I drove my mother, Helen Yonge Lind, up to University of Hawaii Foundation offices on the Manoa campus yesterday morning where she signed the final paperwork to establish a small scholarship fund to support nontraditional students in the UH system.
There was a time when she wanted to go back to school and couldn’t afford it. The Yonge-Cathcart Scholarship Fund is named for her grandfather, Robert William Cathcart, and her mother, Heleualani Yonge. Cathcart put his daughters through school at the Priory in Honolulu. Lani, who later was a school teacher, continued his emphasis on education by supporting my mother and her sister through their years at UH.
My mom graduated in the UH Class of 1935 with a degree in Home Economics, and worked in the department until after the start of WWII. In those days, there was no such thing as a scholarship. You took out loans to go to school. She hopes this scholarship will help other women and Hawaiians to return to further their educations.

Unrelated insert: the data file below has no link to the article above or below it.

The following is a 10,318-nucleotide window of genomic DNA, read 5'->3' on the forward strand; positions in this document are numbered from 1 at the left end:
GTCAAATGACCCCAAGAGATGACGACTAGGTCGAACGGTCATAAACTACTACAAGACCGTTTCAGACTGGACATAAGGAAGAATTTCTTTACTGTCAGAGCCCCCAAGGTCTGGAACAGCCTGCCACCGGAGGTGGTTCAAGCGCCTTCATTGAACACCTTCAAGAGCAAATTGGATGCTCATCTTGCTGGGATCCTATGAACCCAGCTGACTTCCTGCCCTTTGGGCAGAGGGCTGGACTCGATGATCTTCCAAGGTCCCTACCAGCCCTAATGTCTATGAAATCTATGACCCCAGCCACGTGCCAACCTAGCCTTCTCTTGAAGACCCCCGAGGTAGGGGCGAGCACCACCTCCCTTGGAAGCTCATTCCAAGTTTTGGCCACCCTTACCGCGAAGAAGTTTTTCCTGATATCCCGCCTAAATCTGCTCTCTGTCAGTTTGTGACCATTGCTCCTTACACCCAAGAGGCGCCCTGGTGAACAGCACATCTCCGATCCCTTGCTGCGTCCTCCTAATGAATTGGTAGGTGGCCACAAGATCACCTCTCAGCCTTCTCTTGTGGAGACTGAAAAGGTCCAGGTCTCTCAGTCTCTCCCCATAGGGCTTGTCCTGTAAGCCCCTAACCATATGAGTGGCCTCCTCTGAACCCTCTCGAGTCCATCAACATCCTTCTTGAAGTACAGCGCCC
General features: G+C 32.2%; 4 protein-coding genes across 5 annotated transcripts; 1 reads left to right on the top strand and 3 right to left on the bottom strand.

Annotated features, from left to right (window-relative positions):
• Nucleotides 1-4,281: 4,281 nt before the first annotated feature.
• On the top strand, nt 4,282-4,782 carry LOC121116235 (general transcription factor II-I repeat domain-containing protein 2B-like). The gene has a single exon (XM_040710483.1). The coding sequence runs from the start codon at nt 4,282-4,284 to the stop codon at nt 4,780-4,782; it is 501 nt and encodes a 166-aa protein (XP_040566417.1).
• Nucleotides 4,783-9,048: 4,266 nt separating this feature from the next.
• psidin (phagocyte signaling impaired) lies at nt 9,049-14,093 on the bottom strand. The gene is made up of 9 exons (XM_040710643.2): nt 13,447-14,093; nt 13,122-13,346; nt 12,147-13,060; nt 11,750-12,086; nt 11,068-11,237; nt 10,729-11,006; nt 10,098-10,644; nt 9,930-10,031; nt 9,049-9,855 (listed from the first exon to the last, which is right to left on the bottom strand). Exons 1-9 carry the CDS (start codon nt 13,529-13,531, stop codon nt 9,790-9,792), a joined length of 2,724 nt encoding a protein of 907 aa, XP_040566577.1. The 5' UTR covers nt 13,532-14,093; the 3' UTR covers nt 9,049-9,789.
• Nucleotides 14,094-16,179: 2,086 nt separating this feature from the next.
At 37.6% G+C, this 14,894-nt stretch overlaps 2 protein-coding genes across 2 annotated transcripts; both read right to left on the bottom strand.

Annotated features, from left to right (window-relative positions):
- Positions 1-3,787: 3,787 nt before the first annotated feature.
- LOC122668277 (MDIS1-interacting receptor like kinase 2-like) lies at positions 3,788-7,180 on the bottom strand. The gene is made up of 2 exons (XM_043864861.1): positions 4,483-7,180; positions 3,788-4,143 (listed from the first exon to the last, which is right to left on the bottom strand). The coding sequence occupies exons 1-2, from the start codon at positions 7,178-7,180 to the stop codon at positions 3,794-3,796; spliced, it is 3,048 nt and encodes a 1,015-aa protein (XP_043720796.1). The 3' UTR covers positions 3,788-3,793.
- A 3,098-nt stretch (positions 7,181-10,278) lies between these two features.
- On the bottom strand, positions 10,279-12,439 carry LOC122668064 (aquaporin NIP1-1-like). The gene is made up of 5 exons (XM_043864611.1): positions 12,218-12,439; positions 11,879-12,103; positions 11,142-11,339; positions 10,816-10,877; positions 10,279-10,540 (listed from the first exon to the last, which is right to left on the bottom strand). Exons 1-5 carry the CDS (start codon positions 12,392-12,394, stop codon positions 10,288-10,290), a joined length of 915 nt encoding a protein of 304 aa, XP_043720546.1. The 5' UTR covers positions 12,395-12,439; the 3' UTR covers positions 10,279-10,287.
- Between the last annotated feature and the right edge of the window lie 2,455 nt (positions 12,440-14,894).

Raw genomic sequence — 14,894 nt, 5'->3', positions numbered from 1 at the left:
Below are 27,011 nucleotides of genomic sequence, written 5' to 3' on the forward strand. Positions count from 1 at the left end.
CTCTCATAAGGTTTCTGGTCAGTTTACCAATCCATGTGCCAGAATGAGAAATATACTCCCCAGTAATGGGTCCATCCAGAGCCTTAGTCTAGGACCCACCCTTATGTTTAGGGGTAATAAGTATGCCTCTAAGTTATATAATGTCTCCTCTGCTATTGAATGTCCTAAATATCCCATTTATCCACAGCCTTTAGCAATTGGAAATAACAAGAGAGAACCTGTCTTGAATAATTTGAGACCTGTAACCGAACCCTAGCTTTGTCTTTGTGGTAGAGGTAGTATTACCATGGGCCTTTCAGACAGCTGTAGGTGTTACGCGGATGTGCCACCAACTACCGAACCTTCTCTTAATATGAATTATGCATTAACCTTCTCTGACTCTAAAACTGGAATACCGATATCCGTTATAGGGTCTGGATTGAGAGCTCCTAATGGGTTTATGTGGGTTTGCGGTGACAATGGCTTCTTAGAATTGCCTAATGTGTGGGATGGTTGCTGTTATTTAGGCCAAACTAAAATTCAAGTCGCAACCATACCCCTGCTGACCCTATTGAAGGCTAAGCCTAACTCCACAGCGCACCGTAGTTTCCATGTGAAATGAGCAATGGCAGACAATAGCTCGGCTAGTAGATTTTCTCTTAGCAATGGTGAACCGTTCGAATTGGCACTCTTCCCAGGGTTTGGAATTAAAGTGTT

We were welcomed by Malia Peters, the foundations director of scholarship development, and her staff, along with Rockne Freitas, UH VP for student affairs and university and community relations.
We were in Bachman Hall, and I asked my mother, who turns 97 in just six weeks, what had been in that location during her time at UH. She didn’t have to think long.
The swimming pool was located just a short distance above the gym, below what is now the Campus Center. She was a member of the first UH women’s swim team in 1934. The photo is is from the UH yearbook, Ka Palapala. I know there’s at least one other picture that I’ve scanned from this period, but I haven’t found it this morning.
Rockne was interested in hearing that my mom graduated from Kamehameha School for Girls in 1931, the year before the school moved up the heights to its current location. She is reportedly the only surviving member of that class, and perhaps the oldest surviving graduate of Kamehameha, although I haven’t tried to confirm that.